Growing up poor appears to influence a person’s sense of control, leading them to give up quickly on challenging tasks.
Moreover, the perceived loss of control may contribute to impulsive decision-making and unwise behaviors, suggests research recently published by the American Psychological Association.
“Two people with different childhood backgrounds are likely to respond to uncertainty in different ways, even if as adults they have a similar socioeconomic status (SES),” said Chiraag Mittal, M.S., a doctoral student at the University of Minnesota.
“We found that adults who grew up poor were more inclined to consider difficult and uncertain living conditions as beyond their control, while those from affluent backgrounds found them to be within their control.”
The finding suggests that a person’s background can influence a variety of reactions for the same situation.
For example, researchers discovered perceptions of control affected whether people were able to postpone a reward — as people from poorer backgrounds were more impulsively in uncertain situations than those from wealthy families.
In addition, after recalling personal financial hardship and then asked to solve a difficult puzzle, those who grew up poor gave up much sooner than those who grew up wealthy, even if they had similar incomes as adults.
One experiment with 95 people (36 men, average age 33) found those with poor compared to wealthier childhoods had a lower sense of control after looking at photos depicting economic hardship, such as unemployment lines, home foreclosure signs, and empty office buildings.
To determine the participants’ sense of control, researchers asked how much they agreed with statements such as “I can do just about anything that I really set my mind to” or “Whether or not I am able to get what I want is in my own hands.”
Participants described their childhood household incomes by indicating agreement with statements such as “My family usually had enough money for things when I was growing up,” or “I felt relatively wealthy compared to the other kids in my school.”
To determine their current SES, they rated their agreement with statements including, “I don’t need to worry too much about paying my bills,” or “I feel relatively wealthy these days.”
Having a low sense of control along with economic uncertainty prompted people from poorer backgrounds to be more impulsive than those from wealthier families in a trial that involved 150 people (56 men, average age 33).
Participants selected from eight ranges of household annual incomes while they were growing up, from less than $15,000 to $150,000 or more.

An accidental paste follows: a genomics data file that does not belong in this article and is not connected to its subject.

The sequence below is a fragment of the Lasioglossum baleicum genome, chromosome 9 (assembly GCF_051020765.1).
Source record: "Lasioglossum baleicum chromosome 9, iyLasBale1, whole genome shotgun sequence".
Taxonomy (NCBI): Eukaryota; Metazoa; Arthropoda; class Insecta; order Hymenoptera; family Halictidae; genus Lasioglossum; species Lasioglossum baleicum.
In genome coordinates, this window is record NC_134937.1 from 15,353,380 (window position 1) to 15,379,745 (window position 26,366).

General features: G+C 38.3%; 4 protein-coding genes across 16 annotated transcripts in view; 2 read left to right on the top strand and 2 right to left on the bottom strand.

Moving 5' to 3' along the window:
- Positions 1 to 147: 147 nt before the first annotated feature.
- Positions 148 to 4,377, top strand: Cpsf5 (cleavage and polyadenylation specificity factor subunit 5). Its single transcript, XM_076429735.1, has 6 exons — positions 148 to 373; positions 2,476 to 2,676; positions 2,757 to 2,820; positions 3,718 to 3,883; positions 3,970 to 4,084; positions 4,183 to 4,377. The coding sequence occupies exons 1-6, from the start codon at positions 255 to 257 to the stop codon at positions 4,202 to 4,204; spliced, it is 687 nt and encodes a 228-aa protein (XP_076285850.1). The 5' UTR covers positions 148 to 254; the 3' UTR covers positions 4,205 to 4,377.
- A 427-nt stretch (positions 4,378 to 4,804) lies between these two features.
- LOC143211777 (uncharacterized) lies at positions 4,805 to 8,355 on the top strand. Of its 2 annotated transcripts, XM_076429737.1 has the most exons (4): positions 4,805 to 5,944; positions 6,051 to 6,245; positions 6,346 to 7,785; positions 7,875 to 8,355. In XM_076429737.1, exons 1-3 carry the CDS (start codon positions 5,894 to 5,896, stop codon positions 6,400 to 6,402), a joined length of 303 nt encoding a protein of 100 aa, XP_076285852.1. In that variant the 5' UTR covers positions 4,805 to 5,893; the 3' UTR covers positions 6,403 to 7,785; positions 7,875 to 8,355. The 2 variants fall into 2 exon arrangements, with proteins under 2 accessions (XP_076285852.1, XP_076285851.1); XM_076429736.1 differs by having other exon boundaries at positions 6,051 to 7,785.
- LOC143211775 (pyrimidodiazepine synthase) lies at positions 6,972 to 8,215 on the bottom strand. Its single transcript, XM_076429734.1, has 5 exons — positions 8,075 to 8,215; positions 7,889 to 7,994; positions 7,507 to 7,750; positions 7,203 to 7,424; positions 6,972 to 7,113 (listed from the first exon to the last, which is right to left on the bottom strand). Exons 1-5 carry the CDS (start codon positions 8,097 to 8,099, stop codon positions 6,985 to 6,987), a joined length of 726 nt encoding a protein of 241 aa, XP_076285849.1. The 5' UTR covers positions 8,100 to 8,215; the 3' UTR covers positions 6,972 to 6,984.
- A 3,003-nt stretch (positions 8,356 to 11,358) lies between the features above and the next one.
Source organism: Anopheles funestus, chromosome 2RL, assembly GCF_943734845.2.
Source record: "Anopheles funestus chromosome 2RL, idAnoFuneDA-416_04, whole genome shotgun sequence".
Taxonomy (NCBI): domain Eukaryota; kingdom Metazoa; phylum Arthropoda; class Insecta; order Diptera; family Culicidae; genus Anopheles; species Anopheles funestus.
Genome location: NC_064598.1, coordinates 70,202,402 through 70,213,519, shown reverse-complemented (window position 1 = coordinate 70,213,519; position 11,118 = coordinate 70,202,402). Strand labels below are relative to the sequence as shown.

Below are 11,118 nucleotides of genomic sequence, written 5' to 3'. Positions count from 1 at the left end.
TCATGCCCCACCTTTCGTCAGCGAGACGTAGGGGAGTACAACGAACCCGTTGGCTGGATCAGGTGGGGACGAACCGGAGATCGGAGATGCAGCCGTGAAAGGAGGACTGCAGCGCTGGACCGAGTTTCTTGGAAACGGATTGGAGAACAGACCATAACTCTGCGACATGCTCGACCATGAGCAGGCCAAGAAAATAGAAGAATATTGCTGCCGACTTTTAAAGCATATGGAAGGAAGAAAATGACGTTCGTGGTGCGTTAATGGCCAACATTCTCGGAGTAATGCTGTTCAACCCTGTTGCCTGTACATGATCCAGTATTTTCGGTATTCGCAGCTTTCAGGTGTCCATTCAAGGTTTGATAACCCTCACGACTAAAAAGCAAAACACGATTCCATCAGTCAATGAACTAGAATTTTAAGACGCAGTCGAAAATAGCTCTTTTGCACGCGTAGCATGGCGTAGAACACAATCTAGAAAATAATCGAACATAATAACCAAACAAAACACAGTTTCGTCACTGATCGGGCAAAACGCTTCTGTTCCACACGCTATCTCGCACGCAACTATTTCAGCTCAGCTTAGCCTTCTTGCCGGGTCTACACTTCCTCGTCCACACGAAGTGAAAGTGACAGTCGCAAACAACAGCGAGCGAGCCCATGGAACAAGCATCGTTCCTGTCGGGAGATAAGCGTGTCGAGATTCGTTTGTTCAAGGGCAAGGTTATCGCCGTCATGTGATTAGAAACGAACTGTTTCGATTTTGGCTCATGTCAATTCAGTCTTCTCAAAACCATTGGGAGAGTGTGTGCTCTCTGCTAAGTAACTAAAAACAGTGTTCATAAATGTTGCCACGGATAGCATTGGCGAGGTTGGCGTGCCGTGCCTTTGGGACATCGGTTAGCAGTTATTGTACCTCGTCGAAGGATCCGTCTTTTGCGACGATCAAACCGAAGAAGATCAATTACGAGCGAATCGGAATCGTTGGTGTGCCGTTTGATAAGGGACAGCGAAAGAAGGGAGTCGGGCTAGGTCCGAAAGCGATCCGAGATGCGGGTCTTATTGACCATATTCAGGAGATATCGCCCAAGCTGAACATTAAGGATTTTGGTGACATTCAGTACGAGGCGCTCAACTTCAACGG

One group saw photos depicting financial hardship and the other saw photos of office furniture and supplies. Sense of control for participants from both groups was assessed with the same set of questions used in the previous experiment.
To measure impulsivity, the researchers asked participants if they wanted to receive $28 to $58 tomorrow or wait 33 days and receive $62 to $87.
Adults from poorer backgrounds who saw the economic uncertainty photos felt significantly lower sense of control and were more impulsive than those from wealthier backgrounds.
Interestingly, when they were not shown the photos depicting financial hardships, participants from poor and wealthy backgrounds didn’t differ in impulsivity.
Additionally, when participants read a news article about economic uncertainty and the researchers asked them to recall a time when they were in complete control of a situation, they were less impulsive and more capable of delaying gratification even if they grew up poor.
In an experiment with 73 university students (47 men, average age 20), one group was asked to recall feeling uncertain about their finances and then asked to solve an unsolvable puzzle.
Those who came from poorer backgrounds gave up trying to solve the puzzle 25 percent sooner than those from wealthier backgrounds.
However, students from low and high-income backgrounds who were asked to describe a recent ordinary purchase spent the same amount of time on average trying to solve the puzzle.
“Persistence is directly tied to myriad important outcomes, including self-control, academic achievement, substance abuse, criminal behavior, healthy eating, and overspending,” said study co-author Vladas Griskevicius, Ph.D., also of the University of Minnesota.
“Future research should investigate strategies to prevent individuals from poor childhoods from potentially quitting challenging tasks in the face of adversity.”